HIV is an infectious virus which is highly contractible that can ruin someone’s life and can be extremely difficult for that person to admit it, not only to other people. Above The Stag Theatre’s recent production of Paul Emelion Daly’s current play, ‘Rise Like a Phoenix’ was one that highlights the illness to a contemporary audience, furthermore, the performances were excellently characterised.
‘Rise Like a Phoenix’ is set in the flat of estate agent, Hector, who is holding a party where he is dressed in drag for his ex-boyfriend, Alan. However, the flat where the party is being held was once owned by both Hector and Alan. The break up between the two of them has been kept under wraps and when Alan arrives with his current partner, painter and decorator, Eddie (Jonny Dickens), there is the obvious awkward tension that you’d expect from a break up. When Hector and Alan’s friend, musical theatre fan, Pippin makes his dramatic entrance after walking out during the interval of musical, ‘Wicked’, this is due to the fact that has been diagnosed with HIV, and is refusing to take vital medication that can maintain some level of good health. Over the course of the production, Hector has employed Colombian masseur, Gucci (Dimitrios Rapitidis) to serve the drinks and food for the party in a very tight pair of gold shorts makes a move on Alan’s boyfriend. The performance oozed campness; exclusively Pippin’s song and dance sequence where he explains his passion for musical theatre as it’s a form of therapy of how he is coming to terms with his HIV diagnosis. Contrariwise, Hector and Alan do believe that he must seek professional help so that he can sort out his emotional problems. We are soon informed that Eddie was once married and that he contracted HIV through his wife, and as such Alan became infected due to unprotected sexual activity at the school where they first met. Alan soon has to tell Hector that he was responsible for the HIV virus, and Hector is furious with such revelations and demands that Alan and Eddie must leave the flat. At the finale, there is a tender moment where we see Hector and Pippin cuddling up on the sofa, reassuring Pippin that he will be okay. Emelion Daly’s narrative is agreeable as here are some moving moments between the former couple, Hector and Alan, but there are aspects of the show that are too camp and over-the-top which needed toning down slightly.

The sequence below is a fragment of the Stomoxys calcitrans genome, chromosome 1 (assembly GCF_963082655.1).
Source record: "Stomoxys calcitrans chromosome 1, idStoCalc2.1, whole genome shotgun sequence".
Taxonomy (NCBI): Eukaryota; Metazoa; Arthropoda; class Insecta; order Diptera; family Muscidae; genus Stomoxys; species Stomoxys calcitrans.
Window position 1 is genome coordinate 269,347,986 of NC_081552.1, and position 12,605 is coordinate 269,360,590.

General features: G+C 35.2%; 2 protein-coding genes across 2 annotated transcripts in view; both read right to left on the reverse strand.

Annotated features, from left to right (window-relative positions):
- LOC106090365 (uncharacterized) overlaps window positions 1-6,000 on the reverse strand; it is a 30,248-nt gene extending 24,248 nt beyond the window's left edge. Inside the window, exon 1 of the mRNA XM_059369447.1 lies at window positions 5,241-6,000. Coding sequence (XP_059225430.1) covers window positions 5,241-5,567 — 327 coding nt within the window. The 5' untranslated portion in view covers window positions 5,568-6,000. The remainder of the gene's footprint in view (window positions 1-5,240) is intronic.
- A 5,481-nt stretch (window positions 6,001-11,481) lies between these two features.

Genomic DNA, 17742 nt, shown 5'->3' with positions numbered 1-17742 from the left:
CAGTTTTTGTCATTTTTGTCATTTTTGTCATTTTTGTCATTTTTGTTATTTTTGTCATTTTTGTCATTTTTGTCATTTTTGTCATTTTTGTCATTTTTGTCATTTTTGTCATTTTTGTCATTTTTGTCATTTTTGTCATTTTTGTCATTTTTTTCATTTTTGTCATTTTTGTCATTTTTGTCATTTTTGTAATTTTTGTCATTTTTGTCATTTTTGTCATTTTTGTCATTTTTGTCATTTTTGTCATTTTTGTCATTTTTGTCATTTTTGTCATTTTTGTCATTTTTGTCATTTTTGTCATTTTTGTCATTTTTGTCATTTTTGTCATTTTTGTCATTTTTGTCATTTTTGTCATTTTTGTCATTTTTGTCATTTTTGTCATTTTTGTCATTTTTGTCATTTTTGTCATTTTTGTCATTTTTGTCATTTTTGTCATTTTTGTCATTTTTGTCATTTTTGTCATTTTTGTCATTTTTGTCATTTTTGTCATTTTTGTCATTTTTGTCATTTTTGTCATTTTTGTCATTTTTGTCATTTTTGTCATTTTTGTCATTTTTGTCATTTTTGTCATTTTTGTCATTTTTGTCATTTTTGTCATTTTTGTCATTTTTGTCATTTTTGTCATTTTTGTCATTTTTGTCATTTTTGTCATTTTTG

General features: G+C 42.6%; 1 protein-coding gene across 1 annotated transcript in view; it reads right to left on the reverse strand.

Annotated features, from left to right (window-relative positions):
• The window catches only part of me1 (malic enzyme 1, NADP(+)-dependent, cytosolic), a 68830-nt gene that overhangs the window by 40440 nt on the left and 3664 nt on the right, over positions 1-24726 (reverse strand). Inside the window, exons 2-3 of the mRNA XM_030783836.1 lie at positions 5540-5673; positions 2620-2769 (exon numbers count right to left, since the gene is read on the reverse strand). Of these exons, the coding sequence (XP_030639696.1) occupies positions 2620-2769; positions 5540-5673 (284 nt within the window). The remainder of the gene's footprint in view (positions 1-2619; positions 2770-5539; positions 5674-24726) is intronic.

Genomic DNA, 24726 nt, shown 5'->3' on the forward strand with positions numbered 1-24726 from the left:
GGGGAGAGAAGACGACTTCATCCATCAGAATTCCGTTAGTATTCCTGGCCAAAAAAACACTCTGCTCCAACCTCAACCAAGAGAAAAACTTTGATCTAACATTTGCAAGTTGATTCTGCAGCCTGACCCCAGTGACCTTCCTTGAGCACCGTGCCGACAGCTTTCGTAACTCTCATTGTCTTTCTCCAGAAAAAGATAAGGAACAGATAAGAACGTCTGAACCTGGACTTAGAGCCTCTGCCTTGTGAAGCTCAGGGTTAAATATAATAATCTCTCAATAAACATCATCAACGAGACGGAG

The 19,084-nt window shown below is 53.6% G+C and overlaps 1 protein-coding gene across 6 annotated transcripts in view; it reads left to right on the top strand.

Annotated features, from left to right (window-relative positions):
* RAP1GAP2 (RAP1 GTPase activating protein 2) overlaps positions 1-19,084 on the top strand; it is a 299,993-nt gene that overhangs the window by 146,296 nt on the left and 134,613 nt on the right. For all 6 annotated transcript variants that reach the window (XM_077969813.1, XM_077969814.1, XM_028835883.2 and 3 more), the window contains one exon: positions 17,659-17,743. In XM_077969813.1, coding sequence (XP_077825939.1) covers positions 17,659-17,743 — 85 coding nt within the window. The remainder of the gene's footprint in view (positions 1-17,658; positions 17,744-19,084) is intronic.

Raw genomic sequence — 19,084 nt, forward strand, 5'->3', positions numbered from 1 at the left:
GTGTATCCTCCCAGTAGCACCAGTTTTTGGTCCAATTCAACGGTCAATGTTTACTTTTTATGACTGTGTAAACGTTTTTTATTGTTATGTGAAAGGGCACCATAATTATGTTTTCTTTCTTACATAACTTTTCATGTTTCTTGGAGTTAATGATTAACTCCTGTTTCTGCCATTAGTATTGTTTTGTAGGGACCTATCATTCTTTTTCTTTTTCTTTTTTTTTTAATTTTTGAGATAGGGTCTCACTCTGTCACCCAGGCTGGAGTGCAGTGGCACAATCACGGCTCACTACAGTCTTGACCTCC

One found the performances by the company of, ‘Rise Like a Phoenix’ were radiantly conveyed through enjoyable scenes that captivated humour and emotional content. Reed Stokes is divine as estate agent, Hector; in particular when you can see him hurting when he is witnessing the passionate moments between Alan and Eddie, also his alter-ego, “Fanny Sparkles” shows how confident and provocative he is. Lewis Rae is sublime as Hector’s former partner, Alan; chiefly the moments where his OCD is magnified at the slight of mess on the carpet, and during the interval we can see him hovering up the dirt on the carpet which was funny to observe. Conleth Kane is amazing as musical enthusiast, Pippin; expressly the monologue about how the genre of theatre allows him to come to terms with his HIV status, and how his parents will be disappointed that he got himself into this situation.
Tim McArthur’s direction is pleasing here as he been able to instruct the LGBT community of their responsibilities that you need to be protected against sexual acts and if you do not do so, then this is extremely immature and somewhat unforgivable. Zoe Hurwitz’s design is opulent here as the flat appears really shabby, which is quite surprising for a flat that is owned by an estate agent. As well as, the scenic art elements were of a high standard. Overall, the experience of, ‘Rise Like a Phoenix’ was well considered and makes a clear statement that HIV is still an issue that needs to be presented.